Thursday, October 04, 2007


At some point you have probably seen a film by Richard Linklater. He tends to make quite static very talky films that are as much centered on people or culture rather than story. They are tableaus of a time and place told almost entirely through conversation as opposed to conventional story telling and action. Perhaps most famously Before Sunrise is a romantic drama which consists entirely of two characters who meet randomly on a train and get to know one another walking around Vienna over the next few hours. In Dazed and Confused a portrait of the late 1970s is painted via suburban high-school on the last day of school. In his animated pictures, things are even less plot driven, particularly Waking Life, which is a philosophy survey meshed with dream logic (and lots more talking), which mirrors his debut film Slacker which used the novel structure of the camera following someone into a conversation and following the other participant out in an endless linking of random encounters in Austin, Texas.
I go through a brief survey of many of Linklater's films to illustrate how appropriate of a choice he was in the strange enterprise of translating Eric Schlosser's non-fiction book of investigative journalism and agitprop muckraking on the fast food industry, Fast Food Nation. Because the novel linked many aspects of American culture and disparate institutions into the machine of selling the soul of that nation back to itself in re-constituted parts, so too does the film. However, it does it in a non-documentary format, using Linklater's signature style of connecting a disparate collection of individuals through chance encounter and loads of conversation and ideas.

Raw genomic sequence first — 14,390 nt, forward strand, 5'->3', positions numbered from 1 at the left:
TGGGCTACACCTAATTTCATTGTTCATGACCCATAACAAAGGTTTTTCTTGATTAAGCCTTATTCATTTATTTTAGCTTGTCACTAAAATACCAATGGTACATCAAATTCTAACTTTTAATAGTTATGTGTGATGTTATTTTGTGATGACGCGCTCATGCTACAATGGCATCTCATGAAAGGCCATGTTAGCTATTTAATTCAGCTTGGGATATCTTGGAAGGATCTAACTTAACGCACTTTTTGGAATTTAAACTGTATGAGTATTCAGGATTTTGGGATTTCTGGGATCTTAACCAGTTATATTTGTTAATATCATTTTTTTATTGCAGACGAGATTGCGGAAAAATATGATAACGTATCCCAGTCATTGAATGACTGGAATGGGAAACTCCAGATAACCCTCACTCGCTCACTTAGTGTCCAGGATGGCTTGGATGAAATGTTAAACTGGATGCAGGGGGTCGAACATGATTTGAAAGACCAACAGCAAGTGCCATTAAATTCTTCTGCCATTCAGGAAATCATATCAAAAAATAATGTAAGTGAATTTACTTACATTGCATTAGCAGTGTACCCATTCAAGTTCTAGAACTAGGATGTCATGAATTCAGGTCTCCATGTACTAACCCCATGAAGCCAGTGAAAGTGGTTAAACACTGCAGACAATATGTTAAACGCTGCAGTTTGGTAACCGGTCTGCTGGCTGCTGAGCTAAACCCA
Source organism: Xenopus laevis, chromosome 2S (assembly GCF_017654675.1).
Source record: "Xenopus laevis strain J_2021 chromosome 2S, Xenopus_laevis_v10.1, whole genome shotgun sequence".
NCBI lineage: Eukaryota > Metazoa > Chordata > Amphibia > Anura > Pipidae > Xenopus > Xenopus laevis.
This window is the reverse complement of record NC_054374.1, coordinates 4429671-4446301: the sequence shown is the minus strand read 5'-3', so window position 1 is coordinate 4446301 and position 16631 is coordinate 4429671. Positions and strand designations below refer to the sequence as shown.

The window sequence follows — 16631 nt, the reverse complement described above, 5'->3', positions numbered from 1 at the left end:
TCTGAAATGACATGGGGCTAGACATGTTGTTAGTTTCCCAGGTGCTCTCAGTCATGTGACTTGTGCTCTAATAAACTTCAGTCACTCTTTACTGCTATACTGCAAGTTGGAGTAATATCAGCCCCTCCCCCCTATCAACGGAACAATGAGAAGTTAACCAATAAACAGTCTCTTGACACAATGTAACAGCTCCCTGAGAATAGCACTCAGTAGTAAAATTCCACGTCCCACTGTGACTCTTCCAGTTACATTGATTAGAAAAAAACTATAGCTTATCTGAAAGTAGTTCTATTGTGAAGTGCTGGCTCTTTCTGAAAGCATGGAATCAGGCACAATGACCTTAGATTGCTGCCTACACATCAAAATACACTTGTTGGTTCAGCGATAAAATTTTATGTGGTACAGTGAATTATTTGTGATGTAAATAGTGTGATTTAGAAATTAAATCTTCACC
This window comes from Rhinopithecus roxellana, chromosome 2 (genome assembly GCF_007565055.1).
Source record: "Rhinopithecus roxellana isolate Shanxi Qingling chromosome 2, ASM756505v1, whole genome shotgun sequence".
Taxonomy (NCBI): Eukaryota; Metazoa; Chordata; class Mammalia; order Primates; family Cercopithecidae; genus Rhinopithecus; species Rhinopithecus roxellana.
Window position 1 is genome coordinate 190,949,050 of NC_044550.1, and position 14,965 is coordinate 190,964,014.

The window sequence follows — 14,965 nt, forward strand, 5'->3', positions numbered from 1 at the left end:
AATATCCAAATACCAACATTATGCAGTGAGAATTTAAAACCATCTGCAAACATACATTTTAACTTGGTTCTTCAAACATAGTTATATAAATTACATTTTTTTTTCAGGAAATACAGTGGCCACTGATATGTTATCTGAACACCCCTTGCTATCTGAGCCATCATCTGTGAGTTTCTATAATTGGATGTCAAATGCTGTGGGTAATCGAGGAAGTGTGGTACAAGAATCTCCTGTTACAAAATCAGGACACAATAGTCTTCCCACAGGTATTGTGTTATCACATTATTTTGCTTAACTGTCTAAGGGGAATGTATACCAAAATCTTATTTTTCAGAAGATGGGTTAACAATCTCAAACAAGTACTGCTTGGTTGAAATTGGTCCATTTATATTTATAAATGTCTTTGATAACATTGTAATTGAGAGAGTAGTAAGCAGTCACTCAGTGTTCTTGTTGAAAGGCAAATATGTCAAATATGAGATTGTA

Now, this film was savaged pretty hard by the mainstream critics. Slagged as too obvious, too boring, not fun, not witty. I think that was entirely by design. Take for instance the Fast Food Marketing exec played by Greg Kinnear. for much of the film, he is sort of the moral center, slowly understanding the spiral of 'efficiencies' in running a business that gradually grinds the human element out of the equation. The film sharply mirrors this, in one of the most cutting scenes where he is broken of his idealism and just walks right out of the picture. Other threads, which mirror the talking points in the book, involve immigrant labour in the meat packaging plant (which supplies the burger patties for the fictional fast food company in the film), the fast food employees and dead-end nature of the McJob are filled either with fresh young faces or the occassional cameo of a known face. The attraction to this film however, is watching how Linklater and Schlosser's mourning for what America may have been at one time, and how painful it is to watch it wither away. Fast Food Nation is as much a lament for roads not traveled in American Society as it is about the compassion-less corporation. It may seem obvious, but the relentlessness with which the film is delivered was still ignored by the nation at large.

I guess the choir will have to do for now.

Come out Thursday Evening at 8pm for a cocktail and a nibble. Trailers and Showtime are at 8:30.


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